Policies are purchased based on a projected premium calculated in an illustration of hypothetical policy values rather than selecting a policy based on an ascertainable and reasonably sustainable overall cost. For instance, because the current and only means of comparison shopping involves comparing illustrations of hypothetical policy values, which are based on many different variables, which may or may not be disclosed, there is no way to empirically measure them on an objective basis.

Policies are purchased on the basis a single policy pricing component rather than overall cost. For instance, some policies are marketed and sold as no-load policies, implying lower policy costs and expenses than “load” policies. However, while no-load policies do not assess a premium-based expense, these same products can charge increased COIs, increased fixed policy fees, and increased account-value-based charges to more than make up for the foregone premium load. While consumers certainly find appeal in and are attracted to no-load products, these products can actually present an inferior value to that of a product that may include a premium load, but then also offer lower COIs or other policy expenses. Absent some means of uniformly evaluating and comparing policy costs, consumers can unwittingly purchase a less suitable product at a higher cost.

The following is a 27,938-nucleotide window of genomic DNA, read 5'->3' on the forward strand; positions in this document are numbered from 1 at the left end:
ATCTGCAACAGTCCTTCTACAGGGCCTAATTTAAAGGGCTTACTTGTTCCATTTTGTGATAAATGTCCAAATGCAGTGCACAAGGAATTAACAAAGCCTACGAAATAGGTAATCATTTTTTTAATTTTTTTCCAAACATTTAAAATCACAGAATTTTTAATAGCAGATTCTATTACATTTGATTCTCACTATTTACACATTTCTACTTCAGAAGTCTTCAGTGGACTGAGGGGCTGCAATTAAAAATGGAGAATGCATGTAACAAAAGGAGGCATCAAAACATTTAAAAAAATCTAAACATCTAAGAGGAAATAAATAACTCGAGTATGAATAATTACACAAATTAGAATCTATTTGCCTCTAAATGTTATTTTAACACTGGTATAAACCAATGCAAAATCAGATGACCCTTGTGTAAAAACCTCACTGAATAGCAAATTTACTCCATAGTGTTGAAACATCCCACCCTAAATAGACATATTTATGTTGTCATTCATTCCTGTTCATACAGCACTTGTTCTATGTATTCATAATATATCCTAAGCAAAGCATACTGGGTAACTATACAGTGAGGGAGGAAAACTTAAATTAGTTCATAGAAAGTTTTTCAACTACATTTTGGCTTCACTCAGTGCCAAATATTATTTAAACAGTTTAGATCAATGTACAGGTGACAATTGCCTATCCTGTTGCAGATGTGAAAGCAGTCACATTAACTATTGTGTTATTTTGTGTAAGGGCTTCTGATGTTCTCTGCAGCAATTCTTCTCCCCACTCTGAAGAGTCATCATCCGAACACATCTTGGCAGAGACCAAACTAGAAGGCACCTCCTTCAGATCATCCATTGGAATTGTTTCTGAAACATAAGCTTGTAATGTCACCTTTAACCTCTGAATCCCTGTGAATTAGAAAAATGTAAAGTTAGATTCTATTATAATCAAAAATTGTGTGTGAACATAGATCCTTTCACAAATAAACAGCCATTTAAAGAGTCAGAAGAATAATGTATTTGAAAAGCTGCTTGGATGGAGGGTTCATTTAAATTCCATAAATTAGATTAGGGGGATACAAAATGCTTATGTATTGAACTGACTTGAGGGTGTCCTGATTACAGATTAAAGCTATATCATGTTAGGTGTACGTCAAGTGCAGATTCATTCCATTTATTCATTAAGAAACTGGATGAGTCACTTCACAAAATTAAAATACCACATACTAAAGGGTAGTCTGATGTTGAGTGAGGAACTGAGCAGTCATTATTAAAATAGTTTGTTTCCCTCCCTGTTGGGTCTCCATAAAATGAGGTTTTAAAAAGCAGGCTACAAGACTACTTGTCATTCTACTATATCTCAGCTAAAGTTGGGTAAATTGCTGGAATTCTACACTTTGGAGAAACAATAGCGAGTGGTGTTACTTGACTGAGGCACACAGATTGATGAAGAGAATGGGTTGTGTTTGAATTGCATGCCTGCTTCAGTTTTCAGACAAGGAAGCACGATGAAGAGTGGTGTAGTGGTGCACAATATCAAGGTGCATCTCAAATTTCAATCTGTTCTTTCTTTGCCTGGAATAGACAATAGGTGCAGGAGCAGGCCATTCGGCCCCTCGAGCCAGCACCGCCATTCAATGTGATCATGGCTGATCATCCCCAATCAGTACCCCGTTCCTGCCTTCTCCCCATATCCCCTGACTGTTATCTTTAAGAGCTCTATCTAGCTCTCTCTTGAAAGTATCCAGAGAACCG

Policies are purchased based on hypothetical illustrated performance rather than actual individual pricing components. For instance, without some means to identify all individual pricing variables, it is impossible to compare these variables to actual historical experience, and in so doing, consider whether or not a given policy is adequately priced to deliver the illustrated benefits. While past performance is no guarantee of future results, illustrated pricing that is consistent with actual mortality and expense experience would certainly offer the promise of greater reliability than a product priced on anticipated, but not actual experience. For instance, the illustration of hypothetical policy values for a given product may calculate a comparatively low and competitive premium. However, if that premium is based on inadequate or unrealistic mortality assumptions (e.g. the COIs illustrated for an actual product required 25% of all insureds in the risk pool to be alive at age 100), then the actual premium required will be higher than that illustrated. Absent some means of uniformly evaluating and comparing policy costs, consumers can unwittingly purchase a less suitable product that may appear to offer a lower cost, but which actually requires a higher cost.